The heir of Camorra who gave up everything to become a woman

Shkruar nga Anabel

11 Janar 2020

The heir of Camorra who gave up everything to become a woman

Daniela Lourdes Falanga was the first heir to the Camorra clan, and over time, would take over running the "family business."

At the age of 22, however, she came out as a transgender woman and was rejected by her family. Consequently, Falanga was elected president of one of Arcigay's affiliates, one of Italy's largest LGBT + rights-focused organizations.

Today, she believes that growing up in a patriarchal crime syndicate helped her crystallize her gender identity.

"The violent world I grew up in was 100% conscious of my being a girl," she says in an interview with DW. ?My family never allowed me to show up when I was really there. I was the first heir to the Camorra family and had feminine behavior, so they kept me in check. ?

Her father left the family shortly after Falanga came to life. He was later sentenced to life in prison, but his mother and grandmother, however, proved too strict with him.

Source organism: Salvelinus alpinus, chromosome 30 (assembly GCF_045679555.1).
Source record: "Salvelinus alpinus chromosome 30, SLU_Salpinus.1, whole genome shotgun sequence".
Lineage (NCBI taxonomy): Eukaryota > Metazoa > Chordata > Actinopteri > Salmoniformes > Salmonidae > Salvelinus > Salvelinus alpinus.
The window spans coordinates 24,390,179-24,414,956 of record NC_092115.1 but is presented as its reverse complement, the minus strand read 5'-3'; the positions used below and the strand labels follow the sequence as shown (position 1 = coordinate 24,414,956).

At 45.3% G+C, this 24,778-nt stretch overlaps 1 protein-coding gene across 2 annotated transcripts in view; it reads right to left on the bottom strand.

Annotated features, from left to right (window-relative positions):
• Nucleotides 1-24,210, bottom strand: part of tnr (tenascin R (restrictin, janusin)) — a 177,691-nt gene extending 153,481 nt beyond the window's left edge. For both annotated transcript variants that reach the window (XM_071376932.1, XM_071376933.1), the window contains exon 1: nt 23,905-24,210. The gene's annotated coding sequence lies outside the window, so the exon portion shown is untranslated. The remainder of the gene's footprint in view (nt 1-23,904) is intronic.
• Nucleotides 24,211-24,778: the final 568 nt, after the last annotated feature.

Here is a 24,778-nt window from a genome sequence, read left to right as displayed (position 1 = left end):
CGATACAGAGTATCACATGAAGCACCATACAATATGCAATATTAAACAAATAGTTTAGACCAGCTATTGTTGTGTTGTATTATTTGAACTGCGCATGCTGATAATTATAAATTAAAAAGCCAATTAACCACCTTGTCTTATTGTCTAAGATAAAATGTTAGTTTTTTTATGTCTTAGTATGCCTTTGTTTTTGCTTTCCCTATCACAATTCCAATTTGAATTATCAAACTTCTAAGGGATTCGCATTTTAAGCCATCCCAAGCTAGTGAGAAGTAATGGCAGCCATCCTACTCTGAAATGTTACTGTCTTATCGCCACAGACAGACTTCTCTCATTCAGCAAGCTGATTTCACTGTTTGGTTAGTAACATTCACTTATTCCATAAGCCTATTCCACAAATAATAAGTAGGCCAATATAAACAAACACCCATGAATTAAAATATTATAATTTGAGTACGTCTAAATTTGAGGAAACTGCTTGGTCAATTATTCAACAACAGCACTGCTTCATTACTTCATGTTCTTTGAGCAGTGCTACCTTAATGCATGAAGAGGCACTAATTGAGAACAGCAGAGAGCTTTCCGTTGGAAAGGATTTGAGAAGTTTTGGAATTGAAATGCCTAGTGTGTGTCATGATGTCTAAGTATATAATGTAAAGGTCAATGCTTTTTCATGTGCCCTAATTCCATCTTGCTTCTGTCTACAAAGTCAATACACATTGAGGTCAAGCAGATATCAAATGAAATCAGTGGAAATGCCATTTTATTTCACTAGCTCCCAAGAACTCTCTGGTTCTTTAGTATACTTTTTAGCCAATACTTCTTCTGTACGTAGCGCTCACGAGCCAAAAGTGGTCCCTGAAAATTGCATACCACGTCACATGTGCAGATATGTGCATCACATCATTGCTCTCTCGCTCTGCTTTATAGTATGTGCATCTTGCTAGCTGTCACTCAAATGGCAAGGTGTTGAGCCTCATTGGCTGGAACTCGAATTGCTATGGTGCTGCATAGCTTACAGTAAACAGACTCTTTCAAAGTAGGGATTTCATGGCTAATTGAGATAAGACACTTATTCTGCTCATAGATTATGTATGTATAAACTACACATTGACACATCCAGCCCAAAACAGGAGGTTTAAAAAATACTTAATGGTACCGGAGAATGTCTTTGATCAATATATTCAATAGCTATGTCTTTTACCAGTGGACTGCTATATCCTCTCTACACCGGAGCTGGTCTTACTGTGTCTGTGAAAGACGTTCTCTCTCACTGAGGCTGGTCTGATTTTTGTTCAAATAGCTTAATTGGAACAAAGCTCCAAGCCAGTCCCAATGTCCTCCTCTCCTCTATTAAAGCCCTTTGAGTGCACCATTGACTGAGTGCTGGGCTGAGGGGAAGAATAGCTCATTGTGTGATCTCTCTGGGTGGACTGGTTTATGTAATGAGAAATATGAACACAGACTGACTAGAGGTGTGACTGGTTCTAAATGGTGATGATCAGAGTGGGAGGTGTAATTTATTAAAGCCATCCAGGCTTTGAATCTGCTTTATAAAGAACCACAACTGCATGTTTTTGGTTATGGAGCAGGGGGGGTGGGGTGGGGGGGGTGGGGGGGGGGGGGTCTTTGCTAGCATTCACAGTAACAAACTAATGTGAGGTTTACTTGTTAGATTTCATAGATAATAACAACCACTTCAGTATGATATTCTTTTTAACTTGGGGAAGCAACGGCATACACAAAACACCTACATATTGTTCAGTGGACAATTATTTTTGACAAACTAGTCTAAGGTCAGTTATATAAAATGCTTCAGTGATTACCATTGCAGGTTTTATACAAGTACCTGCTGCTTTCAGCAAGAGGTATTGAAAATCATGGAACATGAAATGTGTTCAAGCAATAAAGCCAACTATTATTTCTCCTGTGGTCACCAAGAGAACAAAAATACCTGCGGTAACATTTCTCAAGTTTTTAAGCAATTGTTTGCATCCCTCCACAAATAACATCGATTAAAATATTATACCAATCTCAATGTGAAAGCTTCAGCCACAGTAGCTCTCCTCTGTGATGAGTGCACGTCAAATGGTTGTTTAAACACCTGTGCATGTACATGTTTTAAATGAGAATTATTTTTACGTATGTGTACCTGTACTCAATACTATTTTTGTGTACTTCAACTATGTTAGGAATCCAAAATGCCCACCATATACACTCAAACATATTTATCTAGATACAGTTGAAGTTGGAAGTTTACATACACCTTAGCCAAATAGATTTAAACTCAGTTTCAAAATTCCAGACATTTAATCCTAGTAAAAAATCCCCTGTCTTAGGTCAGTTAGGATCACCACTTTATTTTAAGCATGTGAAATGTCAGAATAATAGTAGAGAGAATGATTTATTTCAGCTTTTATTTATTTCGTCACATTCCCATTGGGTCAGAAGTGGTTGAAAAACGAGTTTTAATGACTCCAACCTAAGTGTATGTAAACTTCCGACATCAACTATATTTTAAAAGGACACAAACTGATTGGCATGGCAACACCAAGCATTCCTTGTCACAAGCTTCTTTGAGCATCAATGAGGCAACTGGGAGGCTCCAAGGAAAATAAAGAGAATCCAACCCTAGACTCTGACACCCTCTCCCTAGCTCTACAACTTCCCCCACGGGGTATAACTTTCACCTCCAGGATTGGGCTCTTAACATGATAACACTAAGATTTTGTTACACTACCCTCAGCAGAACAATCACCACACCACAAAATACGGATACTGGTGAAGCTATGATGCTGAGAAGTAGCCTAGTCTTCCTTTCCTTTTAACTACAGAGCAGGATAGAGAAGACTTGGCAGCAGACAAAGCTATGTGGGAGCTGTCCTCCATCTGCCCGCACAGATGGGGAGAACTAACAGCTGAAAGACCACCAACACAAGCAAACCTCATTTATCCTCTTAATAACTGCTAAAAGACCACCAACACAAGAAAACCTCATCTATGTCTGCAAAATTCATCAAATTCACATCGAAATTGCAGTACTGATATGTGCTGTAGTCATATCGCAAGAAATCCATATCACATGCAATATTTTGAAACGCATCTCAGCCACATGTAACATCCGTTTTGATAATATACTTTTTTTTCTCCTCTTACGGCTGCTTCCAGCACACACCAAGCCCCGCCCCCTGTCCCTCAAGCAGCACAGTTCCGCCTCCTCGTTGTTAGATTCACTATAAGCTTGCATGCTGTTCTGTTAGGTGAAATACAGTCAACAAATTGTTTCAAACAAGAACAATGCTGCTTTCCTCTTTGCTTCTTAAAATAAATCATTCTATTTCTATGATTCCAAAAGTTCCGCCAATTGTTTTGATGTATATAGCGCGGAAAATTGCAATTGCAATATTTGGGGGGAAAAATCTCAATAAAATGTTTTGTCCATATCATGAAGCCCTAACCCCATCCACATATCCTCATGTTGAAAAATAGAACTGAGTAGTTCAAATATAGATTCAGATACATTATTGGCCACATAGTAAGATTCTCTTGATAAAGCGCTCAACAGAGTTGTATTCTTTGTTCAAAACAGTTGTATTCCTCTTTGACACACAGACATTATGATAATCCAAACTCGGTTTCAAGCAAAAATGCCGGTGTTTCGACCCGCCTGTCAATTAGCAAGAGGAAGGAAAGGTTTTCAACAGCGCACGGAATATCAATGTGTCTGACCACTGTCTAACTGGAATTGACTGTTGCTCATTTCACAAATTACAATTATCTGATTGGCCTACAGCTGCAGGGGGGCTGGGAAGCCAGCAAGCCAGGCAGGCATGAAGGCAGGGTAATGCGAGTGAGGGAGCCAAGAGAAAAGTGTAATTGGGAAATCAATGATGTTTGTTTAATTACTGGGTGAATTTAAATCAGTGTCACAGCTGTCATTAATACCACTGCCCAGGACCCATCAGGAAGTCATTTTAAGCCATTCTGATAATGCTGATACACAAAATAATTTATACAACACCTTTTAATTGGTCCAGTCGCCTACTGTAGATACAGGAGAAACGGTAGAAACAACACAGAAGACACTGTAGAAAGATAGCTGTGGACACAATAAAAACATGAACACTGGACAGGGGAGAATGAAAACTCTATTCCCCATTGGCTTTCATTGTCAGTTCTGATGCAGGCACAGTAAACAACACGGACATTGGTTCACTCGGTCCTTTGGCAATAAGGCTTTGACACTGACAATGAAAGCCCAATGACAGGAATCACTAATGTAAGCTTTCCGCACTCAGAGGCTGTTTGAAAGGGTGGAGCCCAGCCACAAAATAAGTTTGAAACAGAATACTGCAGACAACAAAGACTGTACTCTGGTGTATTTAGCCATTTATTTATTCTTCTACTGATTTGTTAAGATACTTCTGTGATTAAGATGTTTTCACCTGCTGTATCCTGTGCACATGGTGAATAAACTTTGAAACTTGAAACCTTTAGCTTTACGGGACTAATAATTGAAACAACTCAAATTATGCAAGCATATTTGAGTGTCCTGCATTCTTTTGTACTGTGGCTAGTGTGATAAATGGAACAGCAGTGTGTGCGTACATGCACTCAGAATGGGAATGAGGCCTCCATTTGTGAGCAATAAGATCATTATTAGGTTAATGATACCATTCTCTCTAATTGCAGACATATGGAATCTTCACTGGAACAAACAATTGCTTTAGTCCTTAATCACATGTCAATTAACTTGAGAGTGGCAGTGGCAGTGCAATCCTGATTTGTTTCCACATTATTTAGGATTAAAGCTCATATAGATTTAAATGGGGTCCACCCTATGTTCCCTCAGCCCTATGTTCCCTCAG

They did not allow music, singing, animated films with protagonists. When they didn't behave the way they wanted, Falanga was beaten and raped.

"I was afraid to talk, lest my voice was the way they wanted it to be," she says.

Seeing his father treat her with indifference, caressing all the other children but not him, Falanga says that he "felt like a heartless object. He didn't even see me. ?

She was regularly tortured by children at school and on the streets. They called him "weird" and "boss boss." Falanga says he often thought of killing himself.

Everything changed when she saw transgender actress Eva Robin perform on television. It was like an epiphany, ?she tells the Huffington Post. In a second, "I saw all my life that I had been denied until then."

Falanga began the transition in the twenties. He changed his name and name.

Now 42, she is the regional president of the LGBT + Arcigay organization and works to involve as many members as possible in communities and businesses in the area. ?Transition gave me freedom, for the first time in my life. So I need to make others aware, ?she says.

Her well-being had a price. His father abandoned him and ordered all other family members to stop talking to him. She did not see her father for 25 years, until the day they met by chance at a school. He was serving a life sentence, and was invited to tell his story to the students. Like Falanga.

"You're decorated," he told Falanga when he saw her. "We both cried throughout the event," she added.